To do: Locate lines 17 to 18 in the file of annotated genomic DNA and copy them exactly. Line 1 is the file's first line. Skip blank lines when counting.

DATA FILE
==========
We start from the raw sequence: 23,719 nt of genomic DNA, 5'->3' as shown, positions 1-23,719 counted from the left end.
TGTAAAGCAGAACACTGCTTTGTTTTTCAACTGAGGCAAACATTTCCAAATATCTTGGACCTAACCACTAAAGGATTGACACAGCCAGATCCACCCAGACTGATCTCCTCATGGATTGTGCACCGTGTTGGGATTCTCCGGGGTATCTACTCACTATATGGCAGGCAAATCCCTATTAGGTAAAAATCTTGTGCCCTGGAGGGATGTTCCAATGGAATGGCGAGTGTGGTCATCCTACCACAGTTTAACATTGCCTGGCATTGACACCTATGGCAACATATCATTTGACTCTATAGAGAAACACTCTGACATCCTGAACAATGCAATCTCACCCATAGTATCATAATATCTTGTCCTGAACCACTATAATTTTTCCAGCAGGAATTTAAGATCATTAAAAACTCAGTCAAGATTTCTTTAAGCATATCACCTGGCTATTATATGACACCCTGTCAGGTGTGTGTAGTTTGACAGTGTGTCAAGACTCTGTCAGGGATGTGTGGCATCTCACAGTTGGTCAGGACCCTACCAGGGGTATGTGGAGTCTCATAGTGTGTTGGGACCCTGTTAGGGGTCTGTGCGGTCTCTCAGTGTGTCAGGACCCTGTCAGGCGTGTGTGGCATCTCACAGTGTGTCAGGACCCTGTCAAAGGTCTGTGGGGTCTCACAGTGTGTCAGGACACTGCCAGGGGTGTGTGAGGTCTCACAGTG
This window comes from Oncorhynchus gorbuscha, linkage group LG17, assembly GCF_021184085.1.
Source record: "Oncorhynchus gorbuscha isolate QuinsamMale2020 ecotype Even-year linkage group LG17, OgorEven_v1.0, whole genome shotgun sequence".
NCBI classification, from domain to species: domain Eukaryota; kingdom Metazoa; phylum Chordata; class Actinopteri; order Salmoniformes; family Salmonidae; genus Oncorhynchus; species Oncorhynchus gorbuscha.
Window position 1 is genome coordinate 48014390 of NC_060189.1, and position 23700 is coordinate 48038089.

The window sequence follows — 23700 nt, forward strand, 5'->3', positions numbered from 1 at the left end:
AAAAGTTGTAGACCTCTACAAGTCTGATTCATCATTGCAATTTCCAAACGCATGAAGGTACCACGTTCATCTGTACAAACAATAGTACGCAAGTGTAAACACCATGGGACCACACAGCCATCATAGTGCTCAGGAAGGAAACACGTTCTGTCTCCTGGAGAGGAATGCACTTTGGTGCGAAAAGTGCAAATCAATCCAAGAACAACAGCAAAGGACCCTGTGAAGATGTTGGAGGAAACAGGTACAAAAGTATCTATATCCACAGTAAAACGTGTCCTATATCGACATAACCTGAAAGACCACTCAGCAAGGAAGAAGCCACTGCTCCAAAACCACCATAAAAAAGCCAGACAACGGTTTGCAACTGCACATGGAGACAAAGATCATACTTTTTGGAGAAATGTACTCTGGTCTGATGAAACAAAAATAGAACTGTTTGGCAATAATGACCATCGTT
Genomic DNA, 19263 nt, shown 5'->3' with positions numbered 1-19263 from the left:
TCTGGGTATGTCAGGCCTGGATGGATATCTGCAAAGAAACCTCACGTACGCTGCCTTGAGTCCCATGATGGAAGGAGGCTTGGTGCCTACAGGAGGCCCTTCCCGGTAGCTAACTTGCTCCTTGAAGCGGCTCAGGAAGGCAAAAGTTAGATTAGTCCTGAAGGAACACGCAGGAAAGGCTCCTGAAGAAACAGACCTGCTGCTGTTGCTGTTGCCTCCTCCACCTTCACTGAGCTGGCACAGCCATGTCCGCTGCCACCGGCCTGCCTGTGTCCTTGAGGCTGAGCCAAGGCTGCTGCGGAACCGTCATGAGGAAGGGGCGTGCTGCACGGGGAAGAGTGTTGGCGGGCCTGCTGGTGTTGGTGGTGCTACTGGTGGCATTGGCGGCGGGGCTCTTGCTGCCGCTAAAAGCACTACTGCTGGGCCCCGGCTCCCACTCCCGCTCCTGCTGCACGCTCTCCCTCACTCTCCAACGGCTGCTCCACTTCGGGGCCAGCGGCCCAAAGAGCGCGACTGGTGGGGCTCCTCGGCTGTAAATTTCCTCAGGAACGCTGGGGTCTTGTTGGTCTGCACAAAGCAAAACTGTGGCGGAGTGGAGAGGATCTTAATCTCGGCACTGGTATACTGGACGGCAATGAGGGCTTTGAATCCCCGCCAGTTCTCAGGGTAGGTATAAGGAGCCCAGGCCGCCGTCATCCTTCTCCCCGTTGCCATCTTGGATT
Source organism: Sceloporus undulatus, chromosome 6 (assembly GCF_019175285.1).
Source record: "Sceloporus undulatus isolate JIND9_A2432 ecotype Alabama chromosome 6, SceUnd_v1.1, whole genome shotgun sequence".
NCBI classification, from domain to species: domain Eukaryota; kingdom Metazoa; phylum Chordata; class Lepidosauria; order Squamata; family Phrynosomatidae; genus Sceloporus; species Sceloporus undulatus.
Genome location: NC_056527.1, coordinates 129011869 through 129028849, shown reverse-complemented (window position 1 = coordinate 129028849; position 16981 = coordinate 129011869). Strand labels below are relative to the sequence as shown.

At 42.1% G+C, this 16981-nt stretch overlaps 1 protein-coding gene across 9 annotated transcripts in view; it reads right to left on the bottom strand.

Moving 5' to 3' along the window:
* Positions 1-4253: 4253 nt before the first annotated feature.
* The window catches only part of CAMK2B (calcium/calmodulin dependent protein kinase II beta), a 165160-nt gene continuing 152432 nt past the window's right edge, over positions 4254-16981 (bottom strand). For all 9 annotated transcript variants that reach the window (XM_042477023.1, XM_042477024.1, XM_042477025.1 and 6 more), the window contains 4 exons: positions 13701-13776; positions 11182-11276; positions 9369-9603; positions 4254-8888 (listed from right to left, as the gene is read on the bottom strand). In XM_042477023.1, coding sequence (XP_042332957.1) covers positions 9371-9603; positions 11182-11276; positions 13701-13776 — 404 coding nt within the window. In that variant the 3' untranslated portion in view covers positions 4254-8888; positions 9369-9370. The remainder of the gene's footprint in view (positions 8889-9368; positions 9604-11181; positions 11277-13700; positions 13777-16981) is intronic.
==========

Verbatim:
* Positions 1-4253: 4253 nt before the first annotated feature.
* The window catches only part of CAMK2B (calcium/calmodulin dependent protein kinase II beta), a 165160-nt gene continuing 152432 nt past the window's right edge, over positions 4254-16981 (bottom strand). For all 9 annotated transcript variants that reach the window (XM_042477023.1, XM_042477024.1, XM_042477025.1 and 6 more), the window contains 4 exons: positions 13701-13776; positions 11182-11276; positions 9369-9603; positions 4254-8888 (listed from right to left, as the gene is read on the bottom strand). In XM_042477023.1, coding sequence (XP_042332957.1) covers positions 9371-9603; positions 11182-11276; positions 13701-13776 — 404 coding nt within the window. In that variant the 3' untranslated portion in view covers positions 4254-8888; positions 9369-9370. The remainder of the gene's footprint in view (positions 8889-9368; positions 9604-11181; positions 11277-13700; positions 13777-16981) is intronic.